By Sarah Smith
In 2018 Fashion Nova was one of the most Googled brands in the world along with the likes of Gucci and Louis Vuitton. But contrary to the luxury brands, Fashion Nova is a fast-fashion retailer whose clothing averages around a price of $30 USD and whose press articles are riddled with scandals and backlash.
With almost 20 million Instagram followers, the US-based fashion company can accredit all of its fortunes to the power of social media influencer marketing.
So, where did the power of influential media come from? It certainly was not an invention that sprouted from Instagram. And how cautious do we need to be with it?
Using influencers on social media for promotion is now the most conventional way of doing marketing. But, even though Instagram has only been around since 2010, using media as a way of influencing decisions has been around since the French era “La Belle Epoque” in the 1890s. More specifically, we can zoom in on Parisian artist Henri de Toulouse-Lautrec and his innovation in poster designs.
To better understand Lautrec’s innovation and the impact it had, it’s important to know the history surrounding it.
The French aristocracy of this time fled reality by indulging in the riches of life. Montmartre cabarets filled up nightly as people flocked to watch cabaret performances while Parisian streets became littered with posters advertising these shows.
Such posters only served as a supplementary part of the Montmartre nightlife until Lautrec arrived in Paris and made posters a force that influenced Montmartre nightlife.
As Lautrec became a regular at many venues, he befriended cabaret singer Aristide Bruant, the man who became the subject of one of Lautrec’s most famous posters.
When Bruant was invited to sing at Les Ambassadeurs, he insisted that Lautrec create the poster for his event. Lautrec came back to him with a poster that contrasted everything that the art of La Belle Epoque was familiar with.
Elegant lines and delicate depictions of events were replaced with bold colors and grotesque figures. The owner of Les Ambassadeurs rejected the poster at first, but upon Bruant insisting that the poster be used or else he refused to perform, Lautrec’s designs were plastered all around Paris.
With so many posters decorating a city, it was difficult for any single one to stand out. Yet, Lautrec, with his new designs, had the ability to influence people to attend shows upon seeing his posters.
Lautrec’s innovative style of poster-making, one that was capable of capturing personalities and behaviors within the simplicity of just a few lines and colors, influenced the popularity of Montmartre shows tremendously.
People began to go see performers solely because they were the subject of one of Lautrec’s posters.
Here, within the nightlife of the Montmartre district of Paris in the 1890s, we see an early example of influencing people’s decisions from the way something is portrayed in media.
Contending posters that sat next to Lautrec’s may have succeeded at selling tickets and filling seats, but Lautrec’s posters succeeded at doing so much more; he managed to influence an entirely new wave of the way people view and think about performers.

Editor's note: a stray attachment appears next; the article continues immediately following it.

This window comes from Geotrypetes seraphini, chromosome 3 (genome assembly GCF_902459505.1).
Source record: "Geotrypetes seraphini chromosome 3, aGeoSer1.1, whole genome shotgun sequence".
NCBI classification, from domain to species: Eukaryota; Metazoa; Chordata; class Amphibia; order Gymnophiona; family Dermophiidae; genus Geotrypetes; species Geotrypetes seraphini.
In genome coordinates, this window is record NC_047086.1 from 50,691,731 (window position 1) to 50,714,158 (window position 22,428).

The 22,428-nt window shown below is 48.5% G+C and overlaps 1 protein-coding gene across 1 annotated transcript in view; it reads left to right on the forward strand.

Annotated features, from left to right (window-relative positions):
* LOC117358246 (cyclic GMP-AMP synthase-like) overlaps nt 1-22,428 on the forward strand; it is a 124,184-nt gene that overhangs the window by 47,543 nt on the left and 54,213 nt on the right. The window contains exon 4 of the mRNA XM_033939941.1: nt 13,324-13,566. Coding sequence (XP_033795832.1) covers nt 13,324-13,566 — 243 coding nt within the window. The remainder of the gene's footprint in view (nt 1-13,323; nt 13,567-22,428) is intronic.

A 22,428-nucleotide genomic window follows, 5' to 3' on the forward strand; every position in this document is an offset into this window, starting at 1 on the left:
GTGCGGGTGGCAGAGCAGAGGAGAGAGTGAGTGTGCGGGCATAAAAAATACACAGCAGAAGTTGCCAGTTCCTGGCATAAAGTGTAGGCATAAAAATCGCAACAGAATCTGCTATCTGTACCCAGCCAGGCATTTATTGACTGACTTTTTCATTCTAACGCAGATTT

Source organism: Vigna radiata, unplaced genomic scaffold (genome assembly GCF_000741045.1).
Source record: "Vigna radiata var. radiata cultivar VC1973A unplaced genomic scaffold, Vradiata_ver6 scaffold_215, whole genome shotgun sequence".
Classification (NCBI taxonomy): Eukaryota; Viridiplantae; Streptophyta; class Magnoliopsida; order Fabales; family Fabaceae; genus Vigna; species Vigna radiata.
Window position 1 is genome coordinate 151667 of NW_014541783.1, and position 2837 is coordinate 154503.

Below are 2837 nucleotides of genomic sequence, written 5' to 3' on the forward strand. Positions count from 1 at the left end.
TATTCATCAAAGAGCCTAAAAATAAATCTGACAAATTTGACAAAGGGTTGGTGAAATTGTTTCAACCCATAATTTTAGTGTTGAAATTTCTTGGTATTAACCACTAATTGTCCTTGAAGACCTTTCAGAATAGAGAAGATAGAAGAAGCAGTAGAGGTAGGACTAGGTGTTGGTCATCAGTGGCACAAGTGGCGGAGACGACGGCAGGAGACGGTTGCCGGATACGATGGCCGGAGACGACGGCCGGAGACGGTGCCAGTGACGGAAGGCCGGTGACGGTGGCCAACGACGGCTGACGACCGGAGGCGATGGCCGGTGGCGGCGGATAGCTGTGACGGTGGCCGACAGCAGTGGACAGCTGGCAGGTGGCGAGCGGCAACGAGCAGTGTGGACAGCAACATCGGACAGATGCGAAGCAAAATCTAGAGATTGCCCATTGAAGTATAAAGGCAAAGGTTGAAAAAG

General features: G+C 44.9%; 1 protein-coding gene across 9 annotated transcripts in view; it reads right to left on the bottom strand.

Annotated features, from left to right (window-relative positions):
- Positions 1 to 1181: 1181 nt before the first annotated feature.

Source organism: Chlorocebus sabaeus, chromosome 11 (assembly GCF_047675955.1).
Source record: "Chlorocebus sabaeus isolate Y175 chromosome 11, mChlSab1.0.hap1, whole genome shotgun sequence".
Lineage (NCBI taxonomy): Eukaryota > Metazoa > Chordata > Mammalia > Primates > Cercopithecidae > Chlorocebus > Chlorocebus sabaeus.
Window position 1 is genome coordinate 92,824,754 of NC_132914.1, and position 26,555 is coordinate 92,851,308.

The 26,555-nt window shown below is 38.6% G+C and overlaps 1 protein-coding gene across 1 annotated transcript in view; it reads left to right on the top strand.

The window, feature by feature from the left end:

We should take in Lautrec’s accomplishment the same way we judge successful social media influencers today. Just as Fashion Nova uses influencers to advertise their products on social media, artists would go to Lautrec to have their shows advertised by his posters.
Promotional content exists to sell us things, but sometimes they are so powerful that they have the capacity to alter how we act and think in the long term.
Both Lautrec’s posters and influencers’ social media campaigns have changed the way people make purchasing decisions; they changed the way people value particular things.
Lautrec was able to create a movement that affected the way society interacted and communicated just through the use of posters. Imagine today, where posters on lamp poles have been replaced with smartphones and social media.
The ad promotions we see on Instagram are merely the result of a timeline of innovations following from the posters that were used centuries ago.
But having social media today is like gaining access to a megaphone in comparison to using posters for the purpose of sharing information. So with such heightened power, reach, and accessibility over promotional capabilities it’s crucial we pay even more attention to how that megaphone is being used.
A brand like Fashion Nova, who’s operations are so visibly detrimental to the environment and yet still continues to rapidly grow in success, is the proof that by knowing how to successfully leverage the use of influencers, you can achieve almost any success you seek for.
As the force of influence through media continues to get stronger — think Lautrec’s posters back then vs. Instagram today — we ought to grow increasingly more intentional about using it for good at the same time.
About the author:
Sarah is our community manager, working closely with partners and community members to help us transition to a circular economy. She also runs our product community for TGW — a free design thinking and innovation platform for tomorrow’s changemakers and entrepreneurs. You can request access to our community by reaching out to Sarah via email firstname.lastname@example.org